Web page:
On May 8, 2013, all small and very small establishments were required to have a written recall plan (9 CFR § 418.3). According to the regulation, these plans are to specify how the establishment will decide whether to conduct a recall and how the establishment will implement a recall. FSIS has just issued guidance for the small and very small establishments: Click here to view it.
Having issued the promised guidance, one can expect FSIS soon will start verifying that establishments have written recall plans.
The FSIS guidance provides a good model for small and very small establishments to use in developing the plan itself. However, based on experience with literally hundreds of recalls, having the plan is only the first step.
An establishment should gather a complete recall team and practice by conducting “mock recalls.”
Identify all key personnel
Within the establishment structure, the personnel to involve in recall situations is fairly self-evident: management, food safety, purchasing, sales and public relations.
An establishment should also reach outside its structure to identify experts that can assist in recall situations. This could include public relations, legal/regulatory and scientific experts (e.g., microbiologist, toxicologist, medical doctor and epidemiologist). These experts can assist in determining whether a recall is warranted and, if so, what product is implicated. Also, many of these experts have recall experience. Having someone on the team who has been there before provides a comfort level to an establishment having its first recall.
The establishment should identify its experts before a recall occurs. Having them on board and familiar with the establishment operation can save valuable time in a recall situation otherwise spent in identifying experts and educating them on your operations.
Finally, the establishment should maintain all current contact information for the team members.
Practice, practice and practice
Hopefully, no establishment will ever have to recall, but if an establishment must recall for the first time, having conducted even mock recalls before will help minimize the nervousness. Additionally, mock recalls can help identify weaknesses in establishment records or support that can then be addressed before a real recall situation occurs. The following “mock recalls” pose the most common recall issues.
- Adulterant/Positive Product Sample – If FSIS (or a state/customer) samples your product and it tests positive for an adulterant, can you “correctly” identify the product implicated by the sample.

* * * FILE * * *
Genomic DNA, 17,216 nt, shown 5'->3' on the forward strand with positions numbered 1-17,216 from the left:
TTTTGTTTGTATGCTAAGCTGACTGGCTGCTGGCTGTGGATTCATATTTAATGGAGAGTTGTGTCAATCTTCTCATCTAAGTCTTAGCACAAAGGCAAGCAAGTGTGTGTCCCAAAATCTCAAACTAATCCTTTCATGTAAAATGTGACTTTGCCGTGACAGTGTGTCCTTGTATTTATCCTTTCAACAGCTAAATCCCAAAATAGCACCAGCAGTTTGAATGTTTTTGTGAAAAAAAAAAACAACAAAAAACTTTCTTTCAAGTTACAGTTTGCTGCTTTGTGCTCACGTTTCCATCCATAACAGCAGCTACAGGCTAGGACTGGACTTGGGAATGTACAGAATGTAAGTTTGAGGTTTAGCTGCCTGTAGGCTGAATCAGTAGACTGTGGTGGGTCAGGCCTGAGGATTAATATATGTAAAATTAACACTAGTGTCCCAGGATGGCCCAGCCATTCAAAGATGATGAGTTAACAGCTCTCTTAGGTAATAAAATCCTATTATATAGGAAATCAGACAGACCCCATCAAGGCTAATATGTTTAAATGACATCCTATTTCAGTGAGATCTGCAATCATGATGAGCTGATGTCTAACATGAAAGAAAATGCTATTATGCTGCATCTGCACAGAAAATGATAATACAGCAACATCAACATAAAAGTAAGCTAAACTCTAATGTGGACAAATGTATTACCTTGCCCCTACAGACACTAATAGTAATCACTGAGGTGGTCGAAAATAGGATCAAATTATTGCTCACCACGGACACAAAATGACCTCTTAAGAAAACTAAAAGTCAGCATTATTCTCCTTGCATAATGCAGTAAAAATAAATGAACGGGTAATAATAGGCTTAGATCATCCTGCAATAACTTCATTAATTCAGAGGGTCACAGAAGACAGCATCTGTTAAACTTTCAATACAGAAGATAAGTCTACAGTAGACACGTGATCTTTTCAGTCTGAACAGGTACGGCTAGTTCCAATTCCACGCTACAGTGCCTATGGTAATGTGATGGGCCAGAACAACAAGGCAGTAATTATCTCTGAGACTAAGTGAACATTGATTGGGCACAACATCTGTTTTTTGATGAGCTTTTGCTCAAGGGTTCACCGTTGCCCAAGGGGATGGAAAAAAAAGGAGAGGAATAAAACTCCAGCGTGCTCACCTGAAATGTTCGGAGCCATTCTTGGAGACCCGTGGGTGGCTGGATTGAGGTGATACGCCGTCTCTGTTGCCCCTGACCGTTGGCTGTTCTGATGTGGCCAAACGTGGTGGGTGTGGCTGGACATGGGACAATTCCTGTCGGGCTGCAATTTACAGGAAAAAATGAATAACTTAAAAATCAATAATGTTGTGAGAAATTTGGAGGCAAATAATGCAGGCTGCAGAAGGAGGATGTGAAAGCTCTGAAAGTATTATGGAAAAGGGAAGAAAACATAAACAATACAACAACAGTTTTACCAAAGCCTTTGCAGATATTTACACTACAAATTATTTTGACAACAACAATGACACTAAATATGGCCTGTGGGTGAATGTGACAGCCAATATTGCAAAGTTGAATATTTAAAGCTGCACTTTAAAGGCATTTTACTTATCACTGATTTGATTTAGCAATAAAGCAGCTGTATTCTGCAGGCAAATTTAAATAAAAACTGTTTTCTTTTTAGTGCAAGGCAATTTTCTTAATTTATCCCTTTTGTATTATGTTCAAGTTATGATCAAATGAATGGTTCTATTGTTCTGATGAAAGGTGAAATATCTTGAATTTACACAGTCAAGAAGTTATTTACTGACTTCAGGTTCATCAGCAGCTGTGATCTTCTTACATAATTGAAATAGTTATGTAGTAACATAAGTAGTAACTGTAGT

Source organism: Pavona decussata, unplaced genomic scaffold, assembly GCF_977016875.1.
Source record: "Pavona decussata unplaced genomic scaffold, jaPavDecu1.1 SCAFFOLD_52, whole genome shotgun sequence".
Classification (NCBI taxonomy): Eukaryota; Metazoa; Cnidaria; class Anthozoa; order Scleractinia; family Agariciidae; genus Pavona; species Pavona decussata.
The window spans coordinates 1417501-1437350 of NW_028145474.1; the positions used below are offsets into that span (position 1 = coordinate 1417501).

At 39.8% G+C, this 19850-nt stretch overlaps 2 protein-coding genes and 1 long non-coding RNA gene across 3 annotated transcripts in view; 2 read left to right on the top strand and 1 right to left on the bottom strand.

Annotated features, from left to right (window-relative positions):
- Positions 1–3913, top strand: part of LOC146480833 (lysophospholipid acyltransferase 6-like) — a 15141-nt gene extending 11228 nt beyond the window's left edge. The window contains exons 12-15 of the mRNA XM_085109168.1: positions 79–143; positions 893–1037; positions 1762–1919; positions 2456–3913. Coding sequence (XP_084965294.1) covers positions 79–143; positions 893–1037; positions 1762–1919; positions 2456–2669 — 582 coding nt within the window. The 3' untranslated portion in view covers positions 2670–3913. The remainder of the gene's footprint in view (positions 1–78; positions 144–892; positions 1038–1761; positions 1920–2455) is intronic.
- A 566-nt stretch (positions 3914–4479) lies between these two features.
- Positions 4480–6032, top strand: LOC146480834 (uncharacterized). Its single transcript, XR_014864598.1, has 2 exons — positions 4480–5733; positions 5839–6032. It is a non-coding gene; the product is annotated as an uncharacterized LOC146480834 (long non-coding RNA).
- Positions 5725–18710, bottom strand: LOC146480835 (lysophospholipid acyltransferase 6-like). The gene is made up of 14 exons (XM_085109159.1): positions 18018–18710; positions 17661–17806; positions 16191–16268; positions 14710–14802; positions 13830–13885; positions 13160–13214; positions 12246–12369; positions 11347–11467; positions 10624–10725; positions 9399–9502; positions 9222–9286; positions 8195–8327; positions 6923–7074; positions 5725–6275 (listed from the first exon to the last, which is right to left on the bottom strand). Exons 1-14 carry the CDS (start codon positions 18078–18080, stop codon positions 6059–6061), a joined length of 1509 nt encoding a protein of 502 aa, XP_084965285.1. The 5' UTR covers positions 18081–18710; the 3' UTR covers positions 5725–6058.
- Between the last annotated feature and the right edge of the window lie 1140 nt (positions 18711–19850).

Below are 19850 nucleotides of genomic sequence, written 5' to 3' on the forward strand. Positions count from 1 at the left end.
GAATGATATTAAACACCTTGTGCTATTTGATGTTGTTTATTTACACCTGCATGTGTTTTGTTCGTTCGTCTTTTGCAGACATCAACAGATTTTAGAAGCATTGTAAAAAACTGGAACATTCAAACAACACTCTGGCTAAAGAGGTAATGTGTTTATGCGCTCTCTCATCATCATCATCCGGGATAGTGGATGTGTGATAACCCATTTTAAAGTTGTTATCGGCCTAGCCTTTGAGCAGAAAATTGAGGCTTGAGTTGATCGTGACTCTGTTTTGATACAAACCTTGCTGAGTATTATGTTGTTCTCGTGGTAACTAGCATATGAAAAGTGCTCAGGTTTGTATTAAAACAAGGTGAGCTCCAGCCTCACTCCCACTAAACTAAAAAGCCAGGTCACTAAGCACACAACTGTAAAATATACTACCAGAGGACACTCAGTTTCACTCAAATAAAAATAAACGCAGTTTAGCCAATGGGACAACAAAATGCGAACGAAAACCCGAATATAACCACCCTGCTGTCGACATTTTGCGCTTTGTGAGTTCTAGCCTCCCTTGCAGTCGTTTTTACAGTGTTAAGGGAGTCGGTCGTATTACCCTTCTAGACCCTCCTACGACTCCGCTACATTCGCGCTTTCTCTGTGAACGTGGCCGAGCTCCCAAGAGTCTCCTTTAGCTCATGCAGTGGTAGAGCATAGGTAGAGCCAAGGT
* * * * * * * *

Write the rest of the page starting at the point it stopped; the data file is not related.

- With FSIS testing, many recalls have occurred following an agency positive, not because the establishment did not hold product, but because it did not hold all product represented by a sample. On your next agency sample, pretend it is positive and that the agency alleges that you did not hold all implicated product. Could you and your team support your lotting practices to demonstrate that all implicated product was indeed held?
- With a state or customer test, the product is often already in distribution. Determining what product is implicated entails tracing product back up from the positive to the “lot” of production implicated, supporting the decision as to which product is implicated, and then tracking downstream to identify all customers who received product from the implicated lot.
- Undeclared Allergen — There have been simply too many recalls based on undeclared allergens. In part, this is caused by use of the wrong label during production. Other times, a supplier might have changed its formulation to add/change an allergen. A mock recall based on a change in ingredient (the addition of a previously undeclared allergen) helps an establishment determine if it can trace an ingredient through its process, identifying all products which could be implicated.
- Foreign Material — Conducting a mock recall on potential foreign material provides the best experience in determining whether a recall is necessary. In these cases, it is balancing the likelihood other contaminated product is in the market with the potential risk posed by the foreign materials. This exercise could have the establishment reaching out to its experts.
By conducting the mock recalls above, an establishment can identify areas for improvement in records and support so it can make enhancements to avoid issues in any recall.